That’s the only word that suits David Cameron’s threat that Brexit might lead to pensions being cut, made today in this newspaper. His logic is that Brexit will create a gap in the finances that will have to be filled somehow. The triple lock on pensions, guaranteeing rising incomes, would probably have to picked. Even if it were a moral necessity to help the aged, it would suddenly become unaffordable.

This is rubbish for two reasons. First, it’s based on the Government’s assumption that Brexit will lead to a collapse in trade that will wipe billions off GDP. The Treasury forecasts that this is based on are alarmist and absurd – they suggest a retraction worse than the Great Depression. Businessmen who actually deal with Europe every day, such as Sir James Dyson, report that they don’t see such a risk and are confident that Britain will continue to grow.

Second, Cameron suggests that the Government would have no choice but to cut pensions – as though the invisible hand of the free market would be clasped around its throat. Nonsense. It would face spending choices and, Cameron is telling us, it would choose to cut pensions. Much as the Government has chosen in the last few years to cut the highest rate of income tax on the rich or chosen to cut benefits for the poor. If Brexit did trigger a recession, the Government would once again have to do what it’s supposed to do and make budget decisions based upon its political preferences. I humbly suggest it chases the tax evaders and closes some loopholes before it bleeds pensioners dry.

And Stanley’s devastating conclusion:

The bottom line is this: the Prime Minister has moved from warning the British people to threatening them. And picking on the elderly – some of whom are legitimately worried about the future – is one of the lowest things you can do in politics.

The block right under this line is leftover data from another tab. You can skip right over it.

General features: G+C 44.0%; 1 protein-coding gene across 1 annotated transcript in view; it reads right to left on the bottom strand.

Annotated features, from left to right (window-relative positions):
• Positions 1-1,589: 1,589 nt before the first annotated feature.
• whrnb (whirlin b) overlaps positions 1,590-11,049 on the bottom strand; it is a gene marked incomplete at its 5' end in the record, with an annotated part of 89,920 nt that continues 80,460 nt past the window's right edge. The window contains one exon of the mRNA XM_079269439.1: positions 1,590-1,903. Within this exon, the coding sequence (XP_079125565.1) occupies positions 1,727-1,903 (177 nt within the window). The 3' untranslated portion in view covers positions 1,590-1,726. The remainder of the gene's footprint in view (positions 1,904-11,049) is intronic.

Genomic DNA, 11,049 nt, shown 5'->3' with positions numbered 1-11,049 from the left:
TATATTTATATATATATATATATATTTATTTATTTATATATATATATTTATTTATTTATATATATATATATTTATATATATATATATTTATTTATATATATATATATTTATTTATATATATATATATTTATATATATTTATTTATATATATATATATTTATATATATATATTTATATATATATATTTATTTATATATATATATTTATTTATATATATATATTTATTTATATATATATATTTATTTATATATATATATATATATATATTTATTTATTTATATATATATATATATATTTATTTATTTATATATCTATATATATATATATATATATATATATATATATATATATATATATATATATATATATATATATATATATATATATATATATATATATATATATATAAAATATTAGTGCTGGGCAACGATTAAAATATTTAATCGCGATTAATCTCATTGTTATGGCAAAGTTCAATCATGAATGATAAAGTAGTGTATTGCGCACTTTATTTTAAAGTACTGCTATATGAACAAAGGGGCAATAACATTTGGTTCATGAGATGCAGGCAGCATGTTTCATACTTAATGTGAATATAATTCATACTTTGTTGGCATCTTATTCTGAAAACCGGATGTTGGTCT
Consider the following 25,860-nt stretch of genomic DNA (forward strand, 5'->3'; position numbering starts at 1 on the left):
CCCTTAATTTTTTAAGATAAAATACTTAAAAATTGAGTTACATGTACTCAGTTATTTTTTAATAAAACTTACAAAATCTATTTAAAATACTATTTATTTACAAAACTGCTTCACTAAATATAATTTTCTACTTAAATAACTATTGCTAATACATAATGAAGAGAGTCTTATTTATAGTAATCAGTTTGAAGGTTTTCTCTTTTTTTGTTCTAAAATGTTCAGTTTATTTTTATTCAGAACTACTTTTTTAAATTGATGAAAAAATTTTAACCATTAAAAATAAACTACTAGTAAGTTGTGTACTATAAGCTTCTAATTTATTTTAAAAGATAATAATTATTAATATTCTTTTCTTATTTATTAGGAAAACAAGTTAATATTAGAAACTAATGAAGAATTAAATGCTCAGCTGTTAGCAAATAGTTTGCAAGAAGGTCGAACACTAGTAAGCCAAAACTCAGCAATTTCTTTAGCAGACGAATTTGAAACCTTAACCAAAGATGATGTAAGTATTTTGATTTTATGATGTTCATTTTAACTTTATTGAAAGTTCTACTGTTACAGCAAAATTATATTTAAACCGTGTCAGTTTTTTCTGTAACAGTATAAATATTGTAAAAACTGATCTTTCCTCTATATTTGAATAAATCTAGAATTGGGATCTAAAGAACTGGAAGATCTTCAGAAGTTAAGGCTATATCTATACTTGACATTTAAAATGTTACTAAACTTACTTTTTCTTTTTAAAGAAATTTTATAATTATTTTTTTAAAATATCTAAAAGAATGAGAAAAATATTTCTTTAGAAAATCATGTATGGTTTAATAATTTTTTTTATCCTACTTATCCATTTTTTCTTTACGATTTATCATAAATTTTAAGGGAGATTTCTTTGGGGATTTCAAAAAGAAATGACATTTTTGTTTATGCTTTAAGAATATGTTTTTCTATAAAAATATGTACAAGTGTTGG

At this point in the EU referendum campaign we are used to seeing the European Union portrayed by its cheerleaders and apologists as a controlling, abusive spouse that would rough us up without hesitation if we try to leave its cloying embrace. But now, the prime minister himself is behaving like an abusive spouse, essentially pushing Britain’s pensioners up against the wall with his hand on their throat, pointing to the kitchen knife on the counter and saying “I don’t want to do this, but you’ll leave me no choice if you cross me”.

What utterly despicable and unmanly behaviour from our prime minister. What debased, fearmongering garbage this man is capable of spewing in order to get his way in the EU referendum. David Cameron’s legacy as prime minister has long been in question, having governed for five years as part of an unmemorable centrist coalition and latterly as a party which blind observers might guess to be the work of Blue Labour, if not Blair’s New Labour. But now that legacy has crystallised – Cameron is the prime minister who betrayed conservatism and bullied his own people, preferring to serve the interests of the EU than those of his country.

David Cameron doesn’t have a conservative bone in his body. He doesn’t have an ideological bone of any kind, and from his craven behaviour in this referendum campaign it is quite clear that he lacks a backbone, too. And like a common school bully, he is willing to throw the full weight of his office and government around, breaking conventions and standards of common decency left, right and centre as he seeks to gain every inch of advantage.